The methylphenidate patch (marketed under the brand name Daytrana) is licensed to treat attention deficit hyperactivity disorder (ADHD) in children and adolescents. The patch is applied once a day and can be worn for up to nine hours. Methylphenidate, which is a stimulant that produces a calming effect in children with ADHD, begins absorbing into the bloodstream through the skin approximately two hours after the patch is applied. Weight loss, insomnia, and vomiting are some of the more common side effects seen with the methylphenidate patch.
What Is the Methylphenidate Patch?
The methylphenidate patch (Daytrana™) is a prescription medication that is used for the treatment of attention deficit hyperactivity disorder (ADHD) in children and adolescents. It is a skin patch that is applied once daily (in the morning) and worn for nine hours, eliminating the need to take medication at school.
Methylphenidate is a stimulant that is commonly abused, so there are special rules for prescribing the methylphenidate patch (see Daytrana: A Controlled Substance).
(Click What Is the Methylphenidate Patch Used For? for more information on uses of the patch, including possible off-label uses of the medication.)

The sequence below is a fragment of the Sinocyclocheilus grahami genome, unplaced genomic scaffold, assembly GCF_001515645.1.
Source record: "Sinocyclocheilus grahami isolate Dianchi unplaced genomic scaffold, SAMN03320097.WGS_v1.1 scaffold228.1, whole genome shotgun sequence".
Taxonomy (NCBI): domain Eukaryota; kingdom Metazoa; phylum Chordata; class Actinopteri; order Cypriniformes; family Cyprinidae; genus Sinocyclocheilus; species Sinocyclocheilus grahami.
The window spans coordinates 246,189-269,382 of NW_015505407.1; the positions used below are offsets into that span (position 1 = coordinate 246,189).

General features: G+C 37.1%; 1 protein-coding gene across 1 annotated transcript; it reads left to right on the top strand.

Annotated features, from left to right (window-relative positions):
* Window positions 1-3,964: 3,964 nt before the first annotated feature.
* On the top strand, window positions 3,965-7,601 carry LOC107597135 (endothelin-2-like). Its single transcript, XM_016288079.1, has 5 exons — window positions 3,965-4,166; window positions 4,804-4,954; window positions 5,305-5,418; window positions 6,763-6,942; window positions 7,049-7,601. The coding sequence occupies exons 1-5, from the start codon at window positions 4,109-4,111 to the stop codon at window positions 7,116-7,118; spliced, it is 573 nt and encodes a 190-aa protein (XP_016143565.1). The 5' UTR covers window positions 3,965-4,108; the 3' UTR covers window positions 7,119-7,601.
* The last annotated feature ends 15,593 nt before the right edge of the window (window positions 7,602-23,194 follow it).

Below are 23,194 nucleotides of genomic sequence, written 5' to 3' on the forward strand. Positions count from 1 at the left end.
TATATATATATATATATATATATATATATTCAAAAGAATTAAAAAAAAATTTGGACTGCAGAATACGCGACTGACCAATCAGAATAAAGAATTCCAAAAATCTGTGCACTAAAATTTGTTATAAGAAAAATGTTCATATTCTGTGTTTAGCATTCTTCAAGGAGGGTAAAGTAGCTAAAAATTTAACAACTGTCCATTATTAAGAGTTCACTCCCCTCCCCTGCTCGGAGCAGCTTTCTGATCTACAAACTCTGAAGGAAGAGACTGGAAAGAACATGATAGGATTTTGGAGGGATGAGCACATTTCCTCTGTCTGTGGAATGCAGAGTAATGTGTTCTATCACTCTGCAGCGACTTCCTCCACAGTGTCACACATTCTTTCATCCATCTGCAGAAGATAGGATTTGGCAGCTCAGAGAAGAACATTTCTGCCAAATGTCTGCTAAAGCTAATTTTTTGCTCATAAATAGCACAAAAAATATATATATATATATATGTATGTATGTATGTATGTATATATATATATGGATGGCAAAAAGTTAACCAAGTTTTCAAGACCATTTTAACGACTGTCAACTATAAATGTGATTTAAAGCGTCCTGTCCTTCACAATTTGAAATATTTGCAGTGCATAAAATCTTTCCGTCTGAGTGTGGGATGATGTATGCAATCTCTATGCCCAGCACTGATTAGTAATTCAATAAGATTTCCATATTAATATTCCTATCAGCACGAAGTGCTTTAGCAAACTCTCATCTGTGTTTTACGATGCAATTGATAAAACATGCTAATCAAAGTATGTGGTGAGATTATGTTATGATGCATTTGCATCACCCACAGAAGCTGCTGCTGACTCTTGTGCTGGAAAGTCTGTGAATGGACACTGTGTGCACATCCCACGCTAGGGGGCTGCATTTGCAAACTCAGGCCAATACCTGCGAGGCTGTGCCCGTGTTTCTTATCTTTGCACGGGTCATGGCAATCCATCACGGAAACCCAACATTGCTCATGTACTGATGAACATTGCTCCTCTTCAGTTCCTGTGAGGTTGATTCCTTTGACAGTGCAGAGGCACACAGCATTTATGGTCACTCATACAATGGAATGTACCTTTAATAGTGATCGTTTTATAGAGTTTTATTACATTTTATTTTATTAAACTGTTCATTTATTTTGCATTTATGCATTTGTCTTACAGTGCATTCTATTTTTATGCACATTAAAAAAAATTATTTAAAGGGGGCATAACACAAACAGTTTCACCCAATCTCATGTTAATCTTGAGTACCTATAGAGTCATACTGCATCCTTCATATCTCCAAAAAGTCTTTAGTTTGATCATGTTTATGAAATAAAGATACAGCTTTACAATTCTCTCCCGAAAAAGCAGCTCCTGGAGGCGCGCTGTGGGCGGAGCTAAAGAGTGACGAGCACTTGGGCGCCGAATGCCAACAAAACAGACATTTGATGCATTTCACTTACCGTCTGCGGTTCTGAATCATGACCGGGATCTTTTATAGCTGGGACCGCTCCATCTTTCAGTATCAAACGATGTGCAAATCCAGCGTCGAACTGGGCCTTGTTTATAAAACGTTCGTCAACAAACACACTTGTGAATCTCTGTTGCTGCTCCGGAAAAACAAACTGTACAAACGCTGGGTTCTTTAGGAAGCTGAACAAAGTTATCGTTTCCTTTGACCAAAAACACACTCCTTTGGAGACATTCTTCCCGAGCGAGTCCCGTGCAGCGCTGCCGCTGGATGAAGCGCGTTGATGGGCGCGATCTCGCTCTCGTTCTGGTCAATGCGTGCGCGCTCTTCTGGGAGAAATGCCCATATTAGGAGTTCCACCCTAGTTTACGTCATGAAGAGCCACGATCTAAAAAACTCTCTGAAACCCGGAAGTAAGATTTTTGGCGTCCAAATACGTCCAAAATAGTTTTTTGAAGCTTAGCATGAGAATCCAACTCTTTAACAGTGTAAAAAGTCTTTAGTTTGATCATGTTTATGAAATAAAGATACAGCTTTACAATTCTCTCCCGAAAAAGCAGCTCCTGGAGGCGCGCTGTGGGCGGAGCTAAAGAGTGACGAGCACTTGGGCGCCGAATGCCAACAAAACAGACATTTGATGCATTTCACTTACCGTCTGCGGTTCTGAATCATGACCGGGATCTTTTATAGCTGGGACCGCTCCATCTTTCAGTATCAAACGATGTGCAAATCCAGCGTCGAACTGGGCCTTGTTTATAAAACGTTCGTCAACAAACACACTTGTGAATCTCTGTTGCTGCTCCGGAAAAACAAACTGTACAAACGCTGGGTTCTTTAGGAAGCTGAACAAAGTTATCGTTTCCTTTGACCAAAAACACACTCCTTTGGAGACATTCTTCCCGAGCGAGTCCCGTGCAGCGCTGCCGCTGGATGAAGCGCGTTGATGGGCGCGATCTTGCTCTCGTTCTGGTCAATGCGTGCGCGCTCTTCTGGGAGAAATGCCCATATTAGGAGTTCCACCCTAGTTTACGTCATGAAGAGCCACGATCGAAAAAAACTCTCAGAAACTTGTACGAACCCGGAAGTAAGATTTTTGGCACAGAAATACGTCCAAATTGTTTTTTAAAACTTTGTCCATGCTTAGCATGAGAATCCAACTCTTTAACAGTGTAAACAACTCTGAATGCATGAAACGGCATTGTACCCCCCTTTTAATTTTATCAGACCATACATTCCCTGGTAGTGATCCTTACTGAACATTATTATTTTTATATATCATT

Who Makes the Methylphenidate Patch?
The methylphenidate patch is manufactured by Shire Pharmaceuticals.
How Does the Methylphenidate Patch Work?
The methylphenidate patch contains a stimulant, but it has effects that are opposite from what would be expected of a stimulant. While stimulants (like caffeine) can cause hyperactivity, the methylphenidate patch has a calming effect. While it is not known exactly how the methylphenidate patch produces a calming effect, it is known that it affects certain chemicals in the brain (see Methylphenidate and D2 Receptors).
As the name implies, the methylphenidate patch is a skin patch containing the stimulant methylphenidate. The methylphenidate is absorbed through the skin into the bloodstream. After the methylphenidate patch is applied, it takes about two hours before the medicine begins to take effect. After the patch is removed, the effect slowly wears off.